• 6. WATER TREATMENT ISSUES IN FIRST NATIONS COMMUNITIES Federal Government First Nation Band Councils Health Canada Indian and Northern Affairs Canada (INAC) provincial and territorial governments Access to clean water in First Nations Reserves
    • 7. 2,145 HOMES WITHOUT WATER SERVICE 4,668 WITHOUT SEWAGE SERVICE Access to clean water in First Nations Reserves HIGH-RISK DRINKING WATER SYSTEMS IN 85 FN COMMUNITIES (JAN. 2008) MORE THAN 60% WATER OPERATORS NOT PROPERLY CERTIFIED 25% OF WATER INFRASTRUCTURES AT HIGH RISK OF CONTAMINATION (MAY. 2003) “DON´T CONSUME” ORDERS IN PLACE IN MORE THAN 90 CANADIAN RESERVES (APR. 2008) WATER TREATMENT ISSUES IN FIRST NATIONS COMMUNITIES
    • 8. Plan of Action for Drinking Water in First Nation communities (March 2006) WATER TREATMENT ISSUES IN FIRST NATIONS COMMUNITIES AFN CANADA GOVERNMENT Report on progress on a regular basis A panel of experts to advise on the appropriate regulatory framework Specific plans for communities with serious water problems Mandatory training for all treatment-plant operators Protocol for Safe Drinking Water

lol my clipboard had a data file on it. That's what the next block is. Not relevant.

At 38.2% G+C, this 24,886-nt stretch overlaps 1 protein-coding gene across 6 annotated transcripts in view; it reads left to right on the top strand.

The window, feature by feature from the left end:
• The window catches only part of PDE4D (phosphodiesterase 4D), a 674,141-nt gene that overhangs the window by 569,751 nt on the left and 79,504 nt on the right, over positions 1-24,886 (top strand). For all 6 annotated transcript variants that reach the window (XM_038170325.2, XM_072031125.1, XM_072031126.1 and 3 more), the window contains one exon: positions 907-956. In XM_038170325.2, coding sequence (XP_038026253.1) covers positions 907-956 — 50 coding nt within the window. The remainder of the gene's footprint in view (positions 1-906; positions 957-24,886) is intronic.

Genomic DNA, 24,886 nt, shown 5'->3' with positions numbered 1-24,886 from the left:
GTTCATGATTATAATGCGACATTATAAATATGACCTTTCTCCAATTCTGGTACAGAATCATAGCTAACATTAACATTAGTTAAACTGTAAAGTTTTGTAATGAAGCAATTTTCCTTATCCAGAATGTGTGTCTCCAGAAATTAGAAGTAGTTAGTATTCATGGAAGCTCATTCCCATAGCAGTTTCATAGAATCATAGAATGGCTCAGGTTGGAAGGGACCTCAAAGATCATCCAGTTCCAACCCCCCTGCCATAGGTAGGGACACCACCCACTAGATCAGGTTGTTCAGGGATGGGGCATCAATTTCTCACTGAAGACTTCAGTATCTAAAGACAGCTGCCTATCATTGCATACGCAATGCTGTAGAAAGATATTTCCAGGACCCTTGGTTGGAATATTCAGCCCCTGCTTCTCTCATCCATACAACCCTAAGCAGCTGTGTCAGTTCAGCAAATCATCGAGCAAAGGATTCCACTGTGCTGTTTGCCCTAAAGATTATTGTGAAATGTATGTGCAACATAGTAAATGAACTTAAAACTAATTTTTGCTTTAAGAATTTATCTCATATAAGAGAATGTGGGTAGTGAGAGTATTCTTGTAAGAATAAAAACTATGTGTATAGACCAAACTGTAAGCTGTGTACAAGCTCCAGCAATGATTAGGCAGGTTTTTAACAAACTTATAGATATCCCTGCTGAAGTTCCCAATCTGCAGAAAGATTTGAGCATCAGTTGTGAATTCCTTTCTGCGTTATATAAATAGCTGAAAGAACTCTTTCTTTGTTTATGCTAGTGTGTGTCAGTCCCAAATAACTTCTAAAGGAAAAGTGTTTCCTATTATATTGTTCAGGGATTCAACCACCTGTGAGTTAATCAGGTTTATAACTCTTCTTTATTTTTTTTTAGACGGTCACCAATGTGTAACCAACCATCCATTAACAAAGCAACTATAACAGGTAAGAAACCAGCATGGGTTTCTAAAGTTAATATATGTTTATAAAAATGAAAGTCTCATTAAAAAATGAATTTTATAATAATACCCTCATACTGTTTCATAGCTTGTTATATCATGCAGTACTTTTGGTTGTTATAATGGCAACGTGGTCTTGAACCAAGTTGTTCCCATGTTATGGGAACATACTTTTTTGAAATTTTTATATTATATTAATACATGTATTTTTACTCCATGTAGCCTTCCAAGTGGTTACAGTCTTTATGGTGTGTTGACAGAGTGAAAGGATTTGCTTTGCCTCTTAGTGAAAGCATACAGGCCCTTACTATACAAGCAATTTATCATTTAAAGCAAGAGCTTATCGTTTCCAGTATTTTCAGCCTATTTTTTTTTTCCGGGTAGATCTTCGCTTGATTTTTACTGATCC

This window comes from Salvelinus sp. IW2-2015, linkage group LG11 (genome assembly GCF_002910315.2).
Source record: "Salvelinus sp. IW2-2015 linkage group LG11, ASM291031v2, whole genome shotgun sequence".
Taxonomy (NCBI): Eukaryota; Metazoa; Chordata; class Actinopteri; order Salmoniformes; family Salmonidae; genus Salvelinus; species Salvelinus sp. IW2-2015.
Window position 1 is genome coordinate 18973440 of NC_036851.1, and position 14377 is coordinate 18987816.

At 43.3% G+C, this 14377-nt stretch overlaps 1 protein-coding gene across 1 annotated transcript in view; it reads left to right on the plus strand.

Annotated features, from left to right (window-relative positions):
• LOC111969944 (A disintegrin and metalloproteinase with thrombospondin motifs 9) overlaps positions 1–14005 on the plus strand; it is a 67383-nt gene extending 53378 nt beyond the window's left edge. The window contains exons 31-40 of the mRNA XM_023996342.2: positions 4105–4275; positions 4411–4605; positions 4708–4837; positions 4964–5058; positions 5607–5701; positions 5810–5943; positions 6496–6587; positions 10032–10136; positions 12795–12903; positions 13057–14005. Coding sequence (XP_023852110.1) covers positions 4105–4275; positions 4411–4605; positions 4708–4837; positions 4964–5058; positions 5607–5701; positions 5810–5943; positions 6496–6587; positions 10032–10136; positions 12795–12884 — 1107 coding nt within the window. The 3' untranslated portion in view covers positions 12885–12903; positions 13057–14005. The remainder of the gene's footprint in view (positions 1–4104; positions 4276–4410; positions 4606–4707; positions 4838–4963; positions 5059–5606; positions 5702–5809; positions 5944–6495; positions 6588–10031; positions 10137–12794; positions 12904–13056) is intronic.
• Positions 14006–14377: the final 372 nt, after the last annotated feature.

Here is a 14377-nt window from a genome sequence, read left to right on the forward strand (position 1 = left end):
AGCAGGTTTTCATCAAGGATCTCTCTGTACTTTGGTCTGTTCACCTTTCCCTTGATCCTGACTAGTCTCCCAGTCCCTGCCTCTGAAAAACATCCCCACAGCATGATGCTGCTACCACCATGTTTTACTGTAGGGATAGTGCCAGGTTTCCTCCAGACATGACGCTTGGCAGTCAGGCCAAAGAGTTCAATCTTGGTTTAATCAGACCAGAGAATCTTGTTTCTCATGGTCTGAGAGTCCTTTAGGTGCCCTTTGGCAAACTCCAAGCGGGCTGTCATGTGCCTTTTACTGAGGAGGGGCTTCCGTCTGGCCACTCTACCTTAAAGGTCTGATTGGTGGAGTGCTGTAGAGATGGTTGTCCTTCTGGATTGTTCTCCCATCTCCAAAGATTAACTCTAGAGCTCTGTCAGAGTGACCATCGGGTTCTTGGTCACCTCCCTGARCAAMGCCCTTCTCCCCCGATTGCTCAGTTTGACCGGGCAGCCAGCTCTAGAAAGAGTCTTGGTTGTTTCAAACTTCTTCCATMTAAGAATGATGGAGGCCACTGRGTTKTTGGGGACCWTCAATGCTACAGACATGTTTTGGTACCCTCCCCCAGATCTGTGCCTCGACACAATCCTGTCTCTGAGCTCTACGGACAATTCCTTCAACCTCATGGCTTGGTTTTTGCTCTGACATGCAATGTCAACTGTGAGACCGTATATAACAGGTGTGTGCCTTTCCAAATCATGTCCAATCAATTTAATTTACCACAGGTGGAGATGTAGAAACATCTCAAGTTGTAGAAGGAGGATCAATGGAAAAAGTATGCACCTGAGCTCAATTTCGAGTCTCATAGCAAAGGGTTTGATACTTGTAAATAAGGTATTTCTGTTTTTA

• 9. WATER TREATMENT ISSUES IN FIRST NATIONS COMMUNITIES Phase I Phase II
    • 10. WATER TREATMENT ISSUES IN FIRST NATIONS COMMUNITIES Phase I INVESTIGATION Why? RATIONALE. For Health and personal well being among Canadian citizens including the singular cases of the Indian Reserves.
    • 11. WATER TREATMENT ISSUES IN FIRST NATIONS COMMUNITIES Phase I INVESTIGATION What? PURPOSE •Analyze the current situation •Proposal of safe and sustainable water supply measures •Technical recommendations regarding the protection of fresh water sources. •Solutions for supply of high quality drinking water to all First Nations households in Canada. •Cost analysis
    • 12. WATER TREATMENT ISSUES IN FIRST NATIONS COMMUNITIES Phase I INVESTIGATION How? An internship allows the student to investigate and obtain the data required to implement Phase II of the project. MITACS $7,500 OASIS SPONSOR $7,500 U OF C EVDS Faculty
    • 13. WATER TREATMENT ISSUES IN FIRST NATIONS COMMUNITIES Phase I INVESTIGATION How? METHODOLOGY Surveys: observation and interviews with some of the 47 Alberta First Nations water technicians. Research in archives and internet. Inventory of existing water treatment systems in the Reserves
    • 14. WATER TREATMENT ISSUES IN FIRST NATIONS COMMUNITIES Phase I INVESTIGATION When? Phase I: 2011 January to April. Data collection and analysis will be performed and the final report will be prepared for submission in May 2011. Phase II: specific project implementation according to targets identified in Phase I.
    • 15. WATER TREATMENT ISSUES IN FIRST NATIONS COMMUNITIES Phase I INVESTIGATION Who? Susana García-San Román Architect from Spain Master in Environmental Design candidate 2011 Solar Decathlon Canada Team collaboration
    • 16. WATER TREATMENT ISSUES IN FIRST NATIONS COMMUNITIES Phase II SPECIFIC PROJECT IMPLEMENTATION Who? OASIS Dr. David Manz
    • 17. Thank you! Questions & Comments welcome!